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  • $\begingroup$ As a fan (currently) of "inifinite divisibility" (described in a Wikipedia item by that name), I'd like it if you're right, but, as your conclusion renders a 2020 remark by Rovelli either wrong or ambiguous, could you cite a reference? $\endgroup$
    – Edouard
    Jul 11, 2022 at 4:47
  • $\begingroup$ No, I do not have a reference, but I cannot imagine Rovelli contradicting this. I once read a similar argument by Hossenfelder (on her blog?). In any case, there is no space-crystal any more in research, since a long time. $\endgroup$
    – KlausK
    Jul 11, 2022 at 5:11
  • $\begingroup$ I agree with KlausK, the last time I could find a really unambiguous suggestion that the Universe can be modelled as a crystal is the 1980s. $\endgroup$
    – Tom
    Jul 11, 2022 at 5:22
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    $\begingroup$ H. Kleinert, ''Gravity as Theory of Defects in a Crystal with Only Second-Gradient Elasticity'' if anyone is curious. $\endgroup$
    – Tom
    Jul 11, 2022 at 6:31
  • $\begingroup$ The Kleinert title seems to date from 2005, but, anyway, Rovelli's exact remark, on p.108 of his 2020 book titled "Helgoland", was "There is no infinite in going toward the small: things cannot get infinitely smaller". I'm only to its p.134, but, so far, he hasn't mentioned any crystal. My earlier comment on his book, re the OP's question, was about its description of the writing of lattices in their relation to Heisenberg's Uncertainty Principle (non-commutativity, etc.). $\endgroup$
    – Edouard
    Jul 11, 2022 at 16:45
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Tom,

I just found your question about descret modes of space. H have a look here, it describes "mass and space" as a network, based on soliton wave solutions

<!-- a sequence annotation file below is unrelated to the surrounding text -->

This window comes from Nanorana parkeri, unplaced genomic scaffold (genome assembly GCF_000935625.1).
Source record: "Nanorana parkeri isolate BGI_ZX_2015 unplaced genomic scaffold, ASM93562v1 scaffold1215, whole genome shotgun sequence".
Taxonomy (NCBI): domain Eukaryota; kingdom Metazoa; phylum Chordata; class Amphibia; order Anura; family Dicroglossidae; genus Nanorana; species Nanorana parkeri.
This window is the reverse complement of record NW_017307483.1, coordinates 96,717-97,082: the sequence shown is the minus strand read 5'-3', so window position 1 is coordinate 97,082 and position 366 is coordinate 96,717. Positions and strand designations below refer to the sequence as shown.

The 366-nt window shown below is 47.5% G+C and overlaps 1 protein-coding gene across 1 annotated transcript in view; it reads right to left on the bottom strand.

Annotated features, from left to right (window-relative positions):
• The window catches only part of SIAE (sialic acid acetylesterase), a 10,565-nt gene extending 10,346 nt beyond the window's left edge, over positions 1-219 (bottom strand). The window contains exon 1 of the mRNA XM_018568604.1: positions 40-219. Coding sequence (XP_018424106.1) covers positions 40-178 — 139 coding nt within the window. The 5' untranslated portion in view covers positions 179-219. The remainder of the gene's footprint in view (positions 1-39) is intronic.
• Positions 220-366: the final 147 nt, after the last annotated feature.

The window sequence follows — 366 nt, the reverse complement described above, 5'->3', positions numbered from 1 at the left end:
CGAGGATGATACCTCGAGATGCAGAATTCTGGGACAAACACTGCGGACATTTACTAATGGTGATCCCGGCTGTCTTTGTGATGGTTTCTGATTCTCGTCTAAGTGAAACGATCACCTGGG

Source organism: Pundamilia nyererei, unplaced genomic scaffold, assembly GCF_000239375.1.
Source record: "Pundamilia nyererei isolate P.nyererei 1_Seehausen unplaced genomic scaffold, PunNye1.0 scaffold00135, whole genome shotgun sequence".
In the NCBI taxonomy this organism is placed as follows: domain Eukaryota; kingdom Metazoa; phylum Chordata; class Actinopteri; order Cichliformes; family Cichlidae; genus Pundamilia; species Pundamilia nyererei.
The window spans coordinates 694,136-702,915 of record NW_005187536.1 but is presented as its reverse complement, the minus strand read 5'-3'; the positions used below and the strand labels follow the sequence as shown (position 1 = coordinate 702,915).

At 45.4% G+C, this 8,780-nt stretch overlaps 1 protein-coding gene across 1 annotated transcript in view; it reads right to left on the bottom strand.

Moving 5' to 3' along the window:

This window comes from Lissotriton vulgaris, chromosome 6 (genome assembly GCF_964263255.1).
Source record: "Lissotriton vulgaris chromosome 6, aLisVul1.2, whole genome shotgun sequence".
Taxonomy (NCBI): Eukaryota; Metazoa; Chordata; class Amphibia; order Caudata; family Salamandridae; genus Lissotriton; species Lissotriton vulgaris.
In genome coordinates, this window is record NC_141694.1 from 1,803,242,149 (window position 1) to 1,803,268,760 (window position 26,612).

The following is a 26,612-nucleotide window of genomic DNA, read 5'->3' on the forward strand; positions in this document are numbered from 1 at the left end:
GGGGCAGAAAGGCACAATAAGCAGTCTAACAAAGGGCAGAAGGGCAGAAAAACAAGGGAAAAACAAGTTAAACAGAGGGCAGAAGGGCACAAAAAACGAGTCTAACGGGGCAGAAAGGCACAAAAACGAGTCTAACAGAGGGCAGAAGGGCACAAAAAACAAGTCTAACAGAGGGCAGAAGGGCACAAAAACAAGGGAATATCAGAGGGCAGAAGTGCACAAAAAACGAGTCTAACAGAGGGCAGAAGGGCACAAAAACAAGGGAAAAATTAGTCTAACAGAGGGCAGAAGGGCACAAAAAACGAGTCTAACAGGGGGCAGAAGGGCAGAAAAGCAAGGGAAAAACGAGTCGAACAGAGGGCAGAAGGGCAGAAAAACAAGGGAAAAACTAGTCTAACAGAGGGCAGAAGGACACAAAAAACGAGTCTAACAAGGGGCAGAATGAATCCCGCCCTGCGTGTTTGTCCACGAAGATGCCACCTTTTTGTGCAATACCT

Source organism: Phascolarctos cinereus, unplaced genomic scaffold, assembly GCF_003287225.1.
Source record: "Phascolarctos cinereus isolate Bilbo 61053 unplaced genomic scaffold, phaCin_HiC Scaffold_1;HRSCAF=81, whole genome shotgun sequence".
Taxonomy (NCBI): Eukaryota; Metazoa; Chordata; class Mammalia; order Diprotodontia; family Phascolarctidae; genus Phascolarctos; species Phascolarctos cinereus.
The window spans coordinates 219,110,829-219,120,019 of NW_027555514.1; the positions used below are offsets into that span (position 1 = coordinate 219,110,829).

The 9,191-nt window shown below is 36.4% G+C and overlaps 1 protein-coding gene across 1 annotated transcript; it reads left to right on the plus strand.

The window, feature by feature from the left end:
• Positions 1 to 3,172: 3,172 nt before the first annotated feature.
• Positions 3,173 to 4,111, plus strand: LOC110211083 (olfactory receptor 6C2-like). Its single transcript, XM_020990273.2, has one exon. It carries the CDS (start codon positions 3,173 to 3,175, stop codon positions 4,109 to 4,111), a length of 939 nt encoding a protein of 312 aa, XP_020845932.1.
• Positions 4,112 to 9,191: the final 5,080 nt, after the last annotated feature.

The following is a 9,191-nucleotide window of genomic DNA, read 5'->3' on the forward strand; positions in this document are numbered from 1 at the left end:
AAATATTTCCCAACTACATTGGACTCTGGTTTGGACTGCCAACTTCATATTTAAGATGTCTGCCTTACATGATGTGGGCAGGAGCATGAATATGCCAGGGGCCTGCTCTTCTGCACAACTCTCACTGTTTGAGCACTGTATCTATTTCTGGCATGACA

https://doi.org/10.1515/zna-2016-0270

https://doi.org/10.1515/zna-2019-0343

Ingo

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  • $\begingroup$ While this link may answer the question, it is better to include the essential parts of the answer here and provide the link for reference. Link-only answers can become invalid if the linked page changes. - From Review $\endgroup$
    – Miyase
    Oct 6, 2023 at 13:40
  • $\begingroup$ Your answer could be improved with additional supporting information. Please edit to add further details, such as citations or documentation, so that others can confirm that your answer is correct. You can find more information on how to write good answers in the help center. $\endgroup$
    – Community Bot
    Oct 6, 2023 at 16:11
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Tom, I have come up with a highly speculative theory of gravity based on loop quantum gravity that you can download here: An Examination of Gluon Field Excitation as the Initiating Cause of Time Dilation, Gravity and Dark Matter

The basis of the theory is that it is the size of the particulate space of LQG that defines the speed of time, and that adding energy will cause a dilation of the particles and thus a dilation of time. This provides a clear definition of "spacetime". When looking at the underlying cause of gravity surrounding a planet, gluon field excitation (analogous to the magnetic field surrounding a bar magnet) leads to a dilation of the particulate space of LQG and thus the warping of spacetime and gravity.

As I said above, the theory is highly speculative and based on a number of unproven concepts, but perhaps it will get you thinking.